CHARLOTTE, N.C. -- Activists protesting the military's "Don't Ask, Don't Tell" policy attempted to deliver 13,500 plastic toy soldiers to the Charlotte office of U.S. Rep. Sue Myrick (R-N.C.) on Thursday.
After discussions with building security and Myrick staffers, who said the office was too small to accommodate the nine, five-gallon camouflage buckets, two protesters were allowed to deliver a letter and nearly half of the toy soldiers, collected over the last month to represent gay and lesbian service members discharged under the policy since 1994.
The campaign, organized by the Charlotte Rainbow Action Network for Equality
(CRANE), targeted Myrick because of her pro-military and strong national security positions. CRANE organizer Matt Comer of Charlotte, who was at the Thursday protest, called "Don't Ask, Don't Tell" a threat to the country's security and a waste of millions of dollars.
"We want Myrick to reflect on these," said Comer. "She'll know that these represent real American people. She has the power to affect their lives." Many, he said, are her constituents.
The letter delivered to Myrick's office read: "We ask you to join 190 of your House colleagues in co-sponsoring HR 1283, the Military Readiness Enhancement Act," which bans discrimination on the basis of sexual orientation. N.C. Democratic Congressmen Mel Watt, Brad Miller and David Price have signed on as co-sponsors of the bill.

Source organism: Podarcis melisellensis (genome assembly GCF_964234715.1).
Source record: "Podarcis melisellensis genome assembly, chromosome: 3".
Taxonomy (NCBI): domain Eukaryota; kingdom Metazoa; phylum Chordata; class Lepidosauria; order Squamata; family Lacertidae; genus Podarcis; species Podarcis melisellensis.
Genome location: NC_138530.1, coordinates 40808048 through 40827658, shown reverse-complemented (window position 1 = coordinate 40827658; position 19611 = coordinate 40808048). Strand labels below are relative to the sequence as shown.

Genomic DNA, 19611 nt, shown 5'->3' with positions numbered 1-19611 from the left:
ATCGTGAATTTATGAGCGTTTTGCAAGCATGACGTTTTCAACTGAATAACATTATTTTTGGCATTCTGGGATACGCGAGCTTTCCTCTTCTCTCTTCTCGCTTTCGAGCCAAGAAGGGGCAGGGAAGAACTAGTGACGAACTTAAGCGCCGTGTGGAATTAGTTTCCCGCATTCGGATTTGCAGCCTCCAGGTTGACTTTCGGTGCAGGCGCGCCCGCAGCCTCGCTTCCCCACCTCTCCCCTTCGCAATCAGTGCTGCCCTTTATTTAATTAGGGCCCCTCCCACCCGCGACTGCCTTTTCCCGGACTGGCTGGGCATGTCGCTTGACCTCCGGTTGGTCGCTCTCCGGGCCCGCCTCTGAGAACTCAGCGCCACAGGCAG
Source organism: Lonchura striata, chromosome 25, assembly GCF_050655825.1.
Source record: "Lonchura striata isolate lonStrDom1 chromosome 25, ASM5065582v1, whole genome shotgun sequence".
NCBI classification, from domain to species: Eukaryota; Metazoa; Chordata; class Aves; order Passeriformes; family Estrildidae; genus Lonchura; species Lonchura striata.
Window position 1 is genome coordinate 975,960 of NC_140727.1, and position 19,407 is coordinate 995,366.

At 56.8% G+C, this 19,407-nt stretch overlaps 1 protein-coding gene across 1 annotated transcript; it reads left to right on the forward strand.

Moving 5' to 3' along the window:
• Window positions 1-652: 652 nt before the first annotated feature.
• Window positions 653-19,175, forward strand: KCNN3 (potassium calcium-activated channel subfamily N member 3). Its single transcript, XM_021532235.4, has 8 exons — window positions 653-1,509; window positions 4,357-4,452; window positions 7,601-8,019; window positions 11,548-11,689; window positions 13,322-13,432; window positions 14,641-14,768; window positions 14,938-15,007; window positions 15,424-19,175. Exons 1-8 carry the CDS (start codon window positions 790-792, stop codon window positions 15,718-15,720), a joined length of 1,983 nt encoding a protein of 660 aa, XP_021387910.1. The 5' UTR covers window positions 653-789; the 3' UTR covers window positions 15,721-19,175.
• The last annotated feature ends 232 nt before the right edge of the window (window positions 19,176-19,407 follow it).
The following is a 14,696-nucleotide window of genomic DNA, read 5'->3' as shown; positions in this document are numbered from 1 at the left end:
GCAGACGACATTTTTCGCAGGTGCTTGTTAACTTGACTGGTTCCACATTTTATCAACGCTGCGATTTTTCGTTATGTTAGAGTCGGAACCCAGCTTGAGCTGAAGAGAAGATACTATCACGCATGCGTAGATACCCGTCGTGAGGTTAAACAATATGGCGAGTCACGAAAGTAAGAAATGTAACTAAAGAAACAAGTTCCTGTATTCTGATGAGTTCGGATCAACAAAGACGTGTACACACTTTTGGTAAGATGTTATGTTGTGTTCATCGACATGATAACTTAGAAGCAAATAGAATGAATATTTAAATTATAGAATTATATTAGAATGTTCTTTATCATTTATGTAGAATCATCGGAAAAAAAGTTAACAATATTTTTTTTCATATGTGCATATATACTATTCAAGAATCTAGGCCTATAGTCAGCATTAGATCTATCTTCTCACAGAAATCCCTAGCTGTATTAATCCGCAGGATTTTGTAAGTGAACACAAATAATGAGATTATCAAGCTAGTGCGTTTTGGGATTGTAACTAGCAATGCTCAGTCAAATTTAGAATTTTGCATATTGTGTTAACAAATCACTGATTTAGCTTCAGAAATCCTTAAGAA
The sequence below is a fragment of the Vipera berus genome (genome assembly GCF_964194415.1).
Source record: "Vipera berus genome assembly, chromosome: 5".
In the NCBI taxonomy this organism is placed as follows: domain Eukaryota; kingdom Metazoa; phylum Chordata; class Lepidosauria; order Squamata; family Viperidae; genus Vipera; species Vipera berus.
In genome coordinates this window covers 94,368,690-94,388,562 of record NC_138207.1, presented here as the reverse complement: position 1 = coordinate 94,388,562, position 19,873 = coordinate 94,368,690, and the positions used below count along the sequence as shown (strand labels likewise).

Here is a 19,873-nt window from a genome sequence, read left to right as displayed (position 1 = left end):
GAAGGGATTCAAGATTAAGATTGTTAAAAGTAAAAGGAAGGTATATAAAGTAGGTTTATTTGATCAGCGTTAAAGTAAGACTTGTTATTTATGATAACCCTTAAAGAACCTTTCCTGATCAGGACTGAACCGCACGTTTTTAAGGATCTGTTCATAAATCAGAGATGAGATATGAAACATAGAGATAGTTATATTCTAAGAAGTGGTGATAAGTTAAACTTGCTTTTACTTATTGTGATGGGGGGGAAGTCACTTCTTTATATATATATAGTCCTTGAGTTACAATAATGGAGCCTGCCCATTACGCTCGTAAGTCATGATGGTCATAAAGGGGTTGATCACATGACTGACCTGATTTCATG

After a Feb. 26 CRANE rally in Charlotte, supported by the Washington-based Human Rights Campaign
, the nation's largest lesbian, gay, bisexual and transgender civil rights organization, Myrick released a statement that said: "I support the position held by Gens. George Casey and Norton Schwartz, and believe that the military should finish its study on the impact of repealing the 'Don't Ask, Don't Tell' policy before any Congressional action is taken."
Casey, the Army chief of staff, and Schwartz, his counterpart in the Air Force, have expressed concerns about gays serving openly in the military and urged further study. President Obama and Joint Chiefs of Staff Chairman Adm. Mike Mullen called for doing away with "Don't Ask, Don't Tell," and have the support of Defense Secretary Robert Gates.
Other North Carolina politicians are also on the list for a delivery of 13,500 toy soldiers each on April 28, when activists from across the state plan to travel to Washington. They include Republican Sen. Richard Burr and Democratic Sen. Kay Hagan, both members of the Armed Services Committee, and Democratic Reps. Larry Kissell and Mike McIntyre.